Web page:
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Gait Analysis Methods for Assessing Fall Risk in Older Adults with Unilateral Transfemoral Amputation

Luther, Allison (2013) Gait Analysis Methods for Assessing Fall Risk in Older Adults with Unilateral Transfemoral Amputation. Master's Thesis, University of Pittsburgh. (Unpublished)

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The risk of falling in older adults has been widely investigated among the able-bodied population but there is little evidence identifying fall risk among older adults who have a unilateral transfemoral amputation. Older adult amputees have a loss of muscular control at the ankle and knee joints in the prosthetic limb and decreased muscle strength in the sound limb from aging. Previous research has investigated minimum foot clearance (MFC) to understand the risk of tripping while walking, and results show MFC decreases with age in able-bodied individuals. Changes in MFC have not been examined for older adults with unilateral transfemoral amputation, and in general, the methods for determining MFC must be modified for deviations in amputee gait. The first objective of this thesis was to develop a methodology for identifying MFC in older adult unilateral transfemoral amputees while walking over a level surface and during stair ambulation. Comparisons were made between the prosthetic limb and sound limb. Six older adult unilateral transfemoral amputees completed multiple walking and stair ambulation trials. Results showed 4 of 6 subjects had smaller MFC with the prosthetic limb compared to the sound limb while walking over a level surface. During stair ascent and descent, horizontal clearance of the prosthetic foot with respect to the step edge was typically greater than the sound limb. The methodology developed in this thesis allowed for identification of MFC regardless of unilateral transfemoral amputee gait style. The second objective was to investigate stumble recovery following obstruction of the prosthetic limb during swing. Results showed an elevating recovery strategy yielded a shorter recovery duration and smaller trunk deviation in the sagittal and frontal planes in comparison to a lowering strategy. The final objective was to develop a geometric model of the prosthetic limb for determining the mass, center of mass, and mass moment of inertia of its segments. Published anthropometric methods for determining these inertial properties in able-bodied individuals are inaccurate due to the amputation. The developed geometric model of the prosthetic limb successfully produced the inertial properties, and the model results were comparable to direct measurements taken for each segment.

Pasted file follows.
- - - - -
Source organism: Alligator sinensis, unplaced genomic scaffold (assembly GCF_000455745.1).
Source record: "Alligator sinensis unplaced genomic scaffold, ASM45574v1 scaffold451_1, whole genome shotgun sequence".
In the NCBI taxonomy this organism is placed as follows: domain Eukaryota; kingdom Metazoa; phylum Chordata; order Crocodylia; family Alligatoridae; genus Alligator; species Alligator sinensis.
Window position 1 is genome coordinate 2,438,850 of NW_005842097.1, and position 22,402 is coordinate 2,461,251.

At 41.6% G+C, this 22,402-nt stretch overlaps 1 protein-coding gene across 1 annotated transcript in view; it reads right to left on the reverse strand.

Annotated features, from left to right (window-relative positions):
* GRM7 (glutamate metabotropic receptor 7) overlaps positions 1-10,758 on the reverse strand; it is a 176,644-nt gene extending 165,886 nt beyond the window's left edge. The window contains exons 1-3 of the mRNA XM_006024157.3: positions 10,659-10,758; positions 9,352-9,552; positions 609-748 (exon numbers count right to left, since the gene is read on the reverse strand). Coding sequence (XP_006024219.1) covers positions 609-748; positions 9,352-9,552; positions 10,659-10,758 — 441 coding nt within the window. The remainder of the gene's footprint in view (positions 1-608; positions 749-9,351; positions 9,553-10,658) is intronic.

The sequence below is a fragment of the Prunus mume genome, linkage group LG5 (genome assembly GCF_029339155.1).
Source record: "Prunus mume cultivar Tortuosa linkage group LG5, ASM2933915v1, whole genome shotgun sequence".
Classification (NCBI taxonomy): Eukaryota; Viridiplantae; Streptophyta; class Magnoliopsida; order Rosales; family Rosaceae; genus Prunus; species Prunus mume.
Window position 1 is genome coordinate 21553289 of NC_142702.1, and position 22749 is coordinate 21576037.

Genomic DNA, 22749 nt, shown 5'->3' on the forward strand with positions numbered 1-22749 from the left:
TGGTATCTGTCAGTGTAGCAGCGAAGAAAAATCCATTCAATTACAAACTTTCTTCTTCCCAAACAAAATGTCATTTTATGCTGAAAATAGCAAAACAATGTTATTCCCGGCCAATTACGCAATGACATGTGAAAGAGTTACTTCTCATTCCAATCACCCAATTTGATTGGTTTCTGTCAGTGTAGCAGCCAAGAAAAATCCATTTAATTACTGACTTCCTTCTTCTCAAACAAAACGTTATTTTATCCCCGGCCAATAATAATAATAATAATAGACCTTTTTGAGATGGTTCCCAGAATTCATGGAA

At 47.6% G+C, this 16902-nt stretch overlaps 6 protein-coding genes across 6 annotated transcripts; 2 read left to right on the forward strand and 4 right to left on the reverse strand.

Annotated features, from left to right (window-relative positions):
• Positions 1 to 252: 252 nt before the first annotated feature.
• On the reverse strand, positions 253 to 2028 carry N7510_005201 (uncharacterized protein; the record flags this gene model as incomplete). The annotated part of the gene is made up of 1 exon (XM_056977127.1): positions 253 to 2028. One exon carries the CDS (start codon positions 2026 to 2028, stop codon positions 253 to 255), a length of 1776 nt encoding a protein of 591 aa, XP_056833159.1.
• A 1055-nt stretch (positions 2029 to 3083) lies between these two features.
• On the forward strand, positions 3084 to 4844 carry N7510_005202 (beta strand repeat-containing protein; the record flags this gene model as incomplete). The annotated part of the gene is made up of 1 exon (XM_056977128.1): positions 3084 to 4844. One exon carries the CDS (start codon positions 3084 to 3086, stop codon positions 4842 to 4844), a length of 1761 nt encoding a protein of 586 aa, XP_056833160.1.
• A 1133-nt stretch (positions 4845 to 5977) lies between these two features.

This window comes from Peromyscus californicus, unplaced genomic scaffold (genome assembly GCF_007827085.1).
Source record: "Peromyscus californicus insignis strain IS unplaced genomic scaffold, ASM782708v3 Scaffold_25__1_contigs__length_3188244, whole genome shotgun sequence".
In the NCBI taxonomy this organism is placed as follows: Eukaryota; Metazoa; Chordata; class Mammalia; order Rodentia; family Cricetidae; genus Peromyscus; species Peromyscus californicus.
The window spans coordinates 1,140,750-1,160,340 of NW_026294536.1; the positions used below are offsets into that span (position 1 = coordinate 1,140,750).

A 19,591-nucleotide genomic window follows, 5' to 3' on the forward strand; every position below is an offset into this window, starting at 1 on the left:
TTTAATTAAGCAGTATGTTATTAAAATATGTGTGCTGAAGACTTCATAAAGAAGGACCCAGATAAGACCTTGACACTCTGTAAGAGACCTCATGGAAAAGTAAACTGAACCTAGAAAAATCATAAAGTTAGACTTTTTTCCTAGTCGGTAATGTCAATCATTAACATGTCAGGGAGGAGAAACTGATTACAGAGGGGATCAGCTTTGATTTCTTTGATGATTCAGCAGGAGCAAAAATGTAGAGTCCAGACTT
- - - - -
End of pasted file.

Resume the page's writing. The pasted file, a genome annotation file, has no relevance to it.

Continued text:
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Item Type: University of Pittsburgh ETD
Status: Unpublished
CreatorsEmailPitt UsernameORCID
ETD Committee:
TitleMemberEmail AddressPitt UsernameORCID
Committee ChairCham, Rrcham@pitt.eduRCHAM
Committee MemberBurdett, Rrgb@pitt.eduRGB
Committee MemberChambers, April Jeannetteajcst49@pitt.eduAJCST49
Committee MemberRedfern, Markmredfern@pitt.eduMREDFERN
Date: 26 June 2013
Date Type: Publication
Defense Date: 28 February 2013
Approval Date: 26 June 2013
Submission Date: 20 March 2013
Access Restriction: 5 year -- Restrict access to University of Pittsburgh for a period of 5 years.
Number of Pages: 207
Institution: University of Pittsburgh
Schools and Programs: Swanson School of Engineering > Bioengineering
Degree: MS - Master of Science
Thesis Type: Master's Thesis
Refereed: Yes
Uncontrolled Keywords: gait, transfemoral amputee, older adult
Date Deposited: 26 Jun 2013 20:40
Last Modified: 26 Jun 2018 05:15


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